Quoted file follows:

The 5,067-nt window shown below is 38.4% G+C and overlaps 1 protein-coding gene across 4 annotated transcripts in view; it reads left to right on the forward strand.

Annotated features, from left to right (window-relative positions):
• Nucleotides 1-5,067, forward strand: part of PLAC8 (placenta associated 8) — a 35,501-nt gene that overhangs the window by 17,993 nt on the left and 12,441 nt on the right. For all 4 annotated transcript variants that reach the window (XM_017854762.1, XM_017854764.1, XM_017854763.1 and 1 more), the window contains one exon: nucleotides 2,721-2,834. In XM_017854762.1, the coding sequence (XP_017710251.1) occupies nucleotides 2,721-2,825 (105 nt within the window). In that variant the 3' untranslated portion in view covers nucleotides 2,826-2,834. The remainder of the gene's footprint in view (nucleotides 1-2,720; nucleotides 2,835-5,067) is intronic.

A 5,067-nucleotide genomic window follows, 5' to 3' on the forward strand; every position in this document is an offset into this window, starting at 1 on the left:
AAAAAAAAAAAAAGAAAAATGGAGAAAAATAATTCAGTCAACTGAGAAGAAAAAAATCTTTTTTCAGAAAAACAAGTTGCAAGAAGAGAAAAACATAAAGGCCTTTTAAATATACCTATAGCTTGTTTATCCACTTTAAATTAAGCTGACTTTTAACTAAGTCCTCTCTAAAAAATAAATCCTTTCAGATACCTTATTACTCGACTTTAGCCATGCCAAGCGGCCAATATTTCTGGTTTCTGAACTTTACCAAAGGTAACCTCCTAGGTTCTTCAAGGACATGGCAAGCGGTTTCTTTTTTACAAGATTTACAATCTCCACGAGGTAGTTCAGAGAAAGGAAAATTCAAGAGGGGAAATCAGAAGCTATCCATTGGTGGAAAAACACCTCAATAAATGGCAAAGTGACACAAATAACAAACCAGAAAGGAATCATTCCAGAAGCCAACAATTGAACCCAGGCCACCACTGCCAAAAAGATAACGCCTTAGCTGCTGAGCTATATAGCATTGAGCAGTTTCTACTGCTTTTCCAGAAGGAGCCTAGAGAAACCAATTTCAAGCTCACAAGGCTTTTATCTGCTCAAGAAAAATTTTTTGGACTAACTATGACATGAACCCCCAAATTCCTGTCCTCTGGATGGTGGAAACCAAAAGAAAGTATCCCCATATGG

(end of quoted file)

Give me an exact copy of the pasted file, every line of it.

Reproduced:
The 5,067-nt window shown below is 38.4% G+C and overlaps 1 protein-coding gene across 4 annotated transcripts in view; it reads left to right on the forward strand.

Annotated features, from left to right (window-relative positions):
• Nucleotides 1-5,067, forward strand: part of PLAC8 (placenta associated 8) — a 35,501-nt gene that overhangs the window by 17,993 nt on the left and 12,441 nt on the right. For all 4 annotated transcript variants that reach the window (XM_017854762.1, XM_017854764.1, XM_017854763.1 and 1 more), the window contains one exon: nucleotides 2,721-2,834. In XM_017854762.1, the coding sequence (XP_017710251.1) occupies nucleotides 2,721-2,825 (105 nt within the window). In that variant the 3' untranslated portion in view covers nucleotides 2,826-2,834. The remainder of the gene's footprint in view (nucleotides 1-2,720; nucleotides 2,835-5,067) is intronic.

A 5,067-nucleotide genomic window follows, 5' to 3' on the forward strand; every position in this document is an offset into this window, starting at 1 on the left:
AAAAAAAAAAAAAGAAAAATGGAGAAAAATAATTCAGTCAACTGAGAAGAAAAAAATCTTTTTTCAGAAAAACAAGTTGCAAGAAGAGAAAAACATAAAGGCCTTTTAAATATACCTATAGCTTGTTTATCCACTTTAAATTAAGCTGACTTTTAACTAAGTCCTCTCTAAAAAATAAATCCTTTCAGATACCTTATTACTCGACTTTAGCCATGCCAAGCGGCCAATATTTCTGGTTTCTGAACTTTACCAAAGGTAACCTCCTAGGTTCTTCAAGGACATGGCAAGCGGTTTCTTTTTTACAAGATTTACAATCTCCACGAGGTAGTTCAGAGAAAGGAAAATTCAAGAGGGGAAATCAGAAGCTATCCATTGGTGGAAAAACACCTCAATAAATGGCAAAGTGACACAAATAACAAACCAGAAAGGAATCATTCCAGAAGCCAACAATTGAACCCAGGCCACCACTGCCAAAAAGATAACGCCTTAGCTGCTGAGCTATATAGCATTGAGCAGTTTCTACTGCTTTTCCAGAAGGAGCCTAGAGAAACCAATTTCAAGCTCACAAGGCTTTTATCTGCTCAAGAAAAATTTTTTGGACTAACTATGACATGAACCCCCAAATTCCTGTCCTCTGGATGGTGGAAACCAAAAGAAAGTATCCCCATATGG